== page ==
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Spectacular new Irish museum shares lifelong collection of unassuming fish shop owner

BALLINA, County Mayo – A spectacular new museum in West Ireland that allows visitors to immerse themselves in centuries of Irish history through original documents and artifacts has opened in the town where the material’s unassuming collector lived.

Jackie Clarke, son of a family of merchants who as an adult owned a salmon smoking business in Ballina, accumulated a treasure trove of 100,000 mostly Irish historical pieces spanning 400 years. The collection includes letters, books, maps, handbills, diaries, photos, posters and other authentic items from every significant period of Irish history.

“We brought in scholars from all the different periods – the 1916 Easter Rising, the Famine, the Civil War – and every one of them was astonished,” said Sinead McCoole, director of the Jackie Clarke Collection.

Clarke started collecting information and artifacts as a child. The museum displays a notebook he filled with interesting newspaper clippings and notes and carefully labeled “J. Clarke Scrapbook” in 1940, when he was just 12 years old.

Clarke’s interest in the history of his country was pervasive and lifelong. He was involved in politics, serving as a local Sinn Fein counselor, and was once mayor of Ballina.

Several of the priceless items he owned are both significant and breathtakingly poignant. There is a letter requesting that a priest visit the imprisoned and soon-to-be executed leaders of the 1916 Easter Rising, which declared Ireland’s independence from Britain. Visitors to the museum can also see a small, faded red, white and blue fabric garland that Theobald Wolfe Tone wore on his hat when he was captured by the British in 1798, and whose removal communicated to him that he would be denied his only remaining wish, to be shot as a soldier rather than hanged as a traitor. (Tone committed suicide in his prison cell to avoid that ignominious death.)

From adolescence on, Clarke haunted used bookshops across the country, attended estate sales, wrote to newspapers and connected with other collectors by mail. He seldom showed his acquisitions to his family, which included his wife and five sons. While he preserved his finds in brown paper wrapping and other materials used in his fish shop, he did not categorize them.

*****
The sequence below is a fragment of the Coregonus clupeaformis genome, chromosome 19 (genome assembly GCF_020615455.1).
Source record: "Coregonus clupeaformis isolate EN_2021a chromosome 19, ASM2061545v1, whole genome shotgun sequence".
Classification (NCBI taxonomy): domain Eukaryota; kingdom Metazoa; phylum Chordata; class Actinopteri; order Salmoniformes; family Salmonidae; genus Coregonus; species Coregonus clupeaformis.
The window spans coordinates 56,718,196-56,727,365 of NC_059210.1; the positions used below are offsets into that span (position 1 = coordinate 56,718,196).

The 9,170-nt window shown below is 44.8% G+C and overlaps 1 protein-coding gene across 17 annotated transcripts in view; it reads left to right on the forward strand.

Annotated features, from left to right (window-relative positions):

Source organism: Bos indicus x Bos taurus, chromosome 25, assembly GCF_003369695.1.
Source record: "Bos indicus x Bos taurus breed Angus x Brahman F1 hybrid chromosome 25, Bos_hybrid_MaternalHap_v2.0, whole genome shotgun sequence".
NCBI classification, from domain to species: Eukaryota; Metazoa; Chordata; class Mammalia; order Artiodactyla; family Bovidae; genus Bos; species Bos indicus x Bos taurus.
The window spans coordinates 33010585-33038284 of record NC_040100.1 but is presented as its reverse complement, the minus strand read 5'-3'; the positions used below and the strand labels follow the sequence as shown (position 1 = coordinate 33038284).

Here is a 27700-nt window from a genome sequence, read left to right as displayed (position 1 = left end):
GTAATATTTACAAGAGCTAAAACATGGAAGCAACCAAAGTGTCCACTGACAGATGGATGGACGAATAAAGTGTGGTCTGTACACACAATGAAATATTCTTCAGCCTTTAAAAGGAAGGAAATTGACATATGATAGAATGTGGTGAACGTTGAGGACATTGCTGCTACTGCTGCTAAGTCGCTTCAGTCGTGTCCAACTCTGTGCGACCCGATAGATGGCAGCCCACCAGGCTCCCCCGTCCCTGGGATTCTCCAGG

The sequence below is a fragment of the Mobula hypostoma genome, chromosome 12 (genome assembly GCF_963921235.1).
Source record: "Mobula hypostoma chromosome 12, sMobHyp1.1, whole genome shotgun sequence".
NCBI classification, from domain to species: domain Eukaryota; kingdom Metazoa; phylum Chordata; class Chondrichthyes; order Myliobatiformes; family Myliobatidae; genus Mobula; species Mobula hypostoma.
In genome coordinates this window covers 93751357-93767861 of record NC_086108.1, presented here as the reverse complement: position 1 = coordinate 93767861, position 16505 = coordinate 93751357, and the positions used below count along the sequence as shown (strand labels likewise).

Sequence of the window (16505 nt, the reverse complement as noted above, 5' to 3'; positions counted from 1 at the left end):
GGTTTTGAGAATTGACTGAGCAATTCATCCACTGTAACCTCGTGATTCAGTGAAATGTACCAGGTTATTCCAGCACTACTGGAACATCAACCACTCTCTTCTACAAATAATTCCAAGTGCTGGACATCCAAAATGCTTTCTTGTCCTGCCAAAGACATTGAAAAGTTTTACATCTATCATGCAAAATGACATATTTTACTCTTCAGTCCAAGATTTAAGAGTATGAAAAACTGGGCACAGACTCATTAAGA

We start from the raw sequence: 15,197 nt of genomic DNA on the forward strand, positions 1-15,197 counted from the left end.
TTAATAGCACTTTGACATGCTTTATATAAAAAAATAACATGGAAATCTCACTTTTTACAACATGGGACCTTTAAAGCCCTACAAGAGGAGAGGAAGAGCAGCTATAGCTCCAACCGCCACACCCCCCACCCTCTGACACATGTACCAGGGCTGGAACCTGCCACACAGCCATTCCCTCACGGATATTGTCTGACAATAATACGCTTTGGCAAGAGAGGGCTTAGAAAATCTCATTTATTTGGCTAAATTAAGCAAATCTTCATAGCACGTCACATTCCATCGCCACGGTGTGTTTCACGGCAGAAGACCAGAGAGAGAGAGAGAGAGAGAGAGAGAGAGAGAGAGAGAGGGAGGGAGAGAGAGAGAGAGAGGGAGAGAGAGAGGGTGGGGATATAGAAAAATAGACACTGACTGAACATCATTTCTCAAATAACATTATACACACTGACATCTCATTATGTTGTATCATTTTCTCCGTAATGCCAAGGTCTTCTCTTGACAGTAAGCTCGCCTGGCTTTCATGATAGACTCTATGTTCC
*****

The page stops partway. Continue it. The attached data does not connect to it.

Five years after Clarke died in 2000, McCoole met his widow, Anne, while McCoole was working on a different project. Anne Clarke agreed to donate the materials to the Mayo County Council on the condition that the materials remain in Ballina, the place where Clarke had lived. The Mayo County Council hired McCoole for six weeks in 2005 to select some highlights from the Clarke collection to be displayed. The sheer magnitude of the collections, which included priceless, one-of-a-kind items wrapped in brown paper and tied up, then stacked in rooms in the family home and in other storage spots.

McCoole had heard about some of Clarke’s collection, including one of only a few dozen copies of the 1916 Easter Proclamation, whose posting in Dublin announced the Easter Rising rebellion against British rule. But the mass and scope of the collection astonished her. Every packet she opened seemed to yield a treasure. “I came down here thinking I was an expert, and I was humbled,” said McCoole, who specializes in the history of the Easter Rising.

Years after McCoole first began working with the collection on a temporary basis, she is now its permanent director. It is now housed in the former Provincial Bank building on Pearse Street, built in 1881. The Proclamation is now displayed in the former vault.

A main room downstairs called “Ireland’s Memory” contains the gems of the collection, a few from each era. One part of the exhibit focuses on Clarke himself, now recognized as a “genius collector,” who sought specific items for his own brilliant reasons. Another, the “Memory Room,” immerses visitors in images of the past. A copy of the first newspaper ever published in 1617 is displayed near an interactive touch-screen archive allows visitors to explore the collection’s vintage newspapers.

“If you do have a knowledge of Ireland, this gives you a sense of seeing it from all sides,” said McCoole. “Jackie Clarke’s idea was, ‘I give every side of the viewpoints; now make up your own mind.’ This collection gives you a grasp of the whole of Irish history.”

The collection, which opened in April, admits the public from 10 a.m. to 5 p.m. Tuesday through Saturday. Admission is free. An adjacent walled heritage garden is planted with native species and decorated with local materials.

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